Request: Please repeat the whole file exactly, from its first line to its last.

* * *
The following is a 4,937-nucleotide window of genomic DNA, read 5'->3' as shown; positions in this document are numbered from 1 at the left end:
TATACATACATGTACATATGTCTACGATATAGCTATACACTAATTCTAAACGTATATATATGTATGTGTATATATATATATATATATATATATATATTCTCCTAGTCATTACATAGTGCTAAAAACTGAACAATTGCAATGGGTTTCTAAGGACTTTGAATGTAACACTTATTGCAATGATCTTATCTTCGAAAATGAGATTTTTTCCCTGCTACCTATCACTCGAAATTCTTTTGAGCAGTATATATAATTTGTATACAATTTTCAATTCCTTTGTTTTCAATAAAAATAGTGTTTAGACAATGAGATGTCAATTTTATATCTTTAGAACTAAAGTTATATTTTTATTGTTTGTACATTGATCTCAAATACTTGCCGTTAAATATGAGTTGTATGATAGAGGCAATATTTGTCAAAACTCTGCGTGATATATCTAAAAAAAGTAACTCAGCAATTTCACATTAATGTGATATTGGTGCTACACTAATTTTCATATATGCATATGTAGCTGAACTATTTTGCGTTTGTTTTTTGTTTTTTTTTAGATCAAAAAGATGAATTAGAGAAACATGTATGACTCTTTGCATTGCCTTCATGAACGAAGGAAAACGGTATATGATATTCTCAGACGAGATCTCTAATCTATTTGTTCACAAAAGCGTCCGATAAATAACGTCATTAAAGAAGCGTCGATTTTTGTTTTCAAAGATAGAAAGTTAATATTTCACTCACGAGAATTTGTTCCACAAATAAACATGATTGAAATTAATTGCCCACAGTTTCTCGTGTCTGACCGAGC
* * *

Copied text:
The following is a 4,937-nucleotide window of genomic DNA, read 5'->3' as shown; positions in this document are numbered from 1 at the left end:
TATACATACATGTACATATGTCTACGATATAGCTATACACTAATTCTAAACGTATATATATGTATGTGTATATATATATATATATATATATATATATTCTCCTAGTCATTACATAGTGCTAAAAACTGAACAATTGCAATGGGTTTCTAAGGACTTTGAATGTAACACTTATTGCAATGATCTTATCTTCGAAAATGAGATTTTTTCCCTGCTACCTATCACTCGAAATTCTTTTGAGCAGTATATATAATTTGTATACAATTTTCAATTCCTTTGTTTTCAATAAAAATAGTGTTTAGACAATGAGATGTCAATTTTATATCTTTAGAACTAAAGTTATATTTTTATTGTTTGTACATTGATCTCAAATACTTGCCGTTAAATATGAGTTGTATGATAGAGGCAATATTTGTCAAAACTCTGCGTGATATATCTAAAAAAAGTAACTCAGCAATTTCACATTAATGTGATATTGGTGCTACACTAATTTTCATATATGCATATGTAGCTGAACTATTTTGCGTTTGTTTTTTGTTTTTTTTTAGATCAAAAAGATGAATTAGAGAAACATGTATGACTCTTTGCATTGCCTTCATGAACGAAGGAAAACGGTATATGATATTCTCAGACGAGATCTCTAATCTATTTGTTCACAAAAGCGTCCGATAAATAACGTCATTAAAGAAGCGTCGATTTTTGTTTTCAAAGATAGAAAGTTAATATTTCACTCACGAGAATTTGTTCCACAAATAAACATGATTGAAATTAATTGCCCACAGTTTCTCGTGTCTGACCGAGC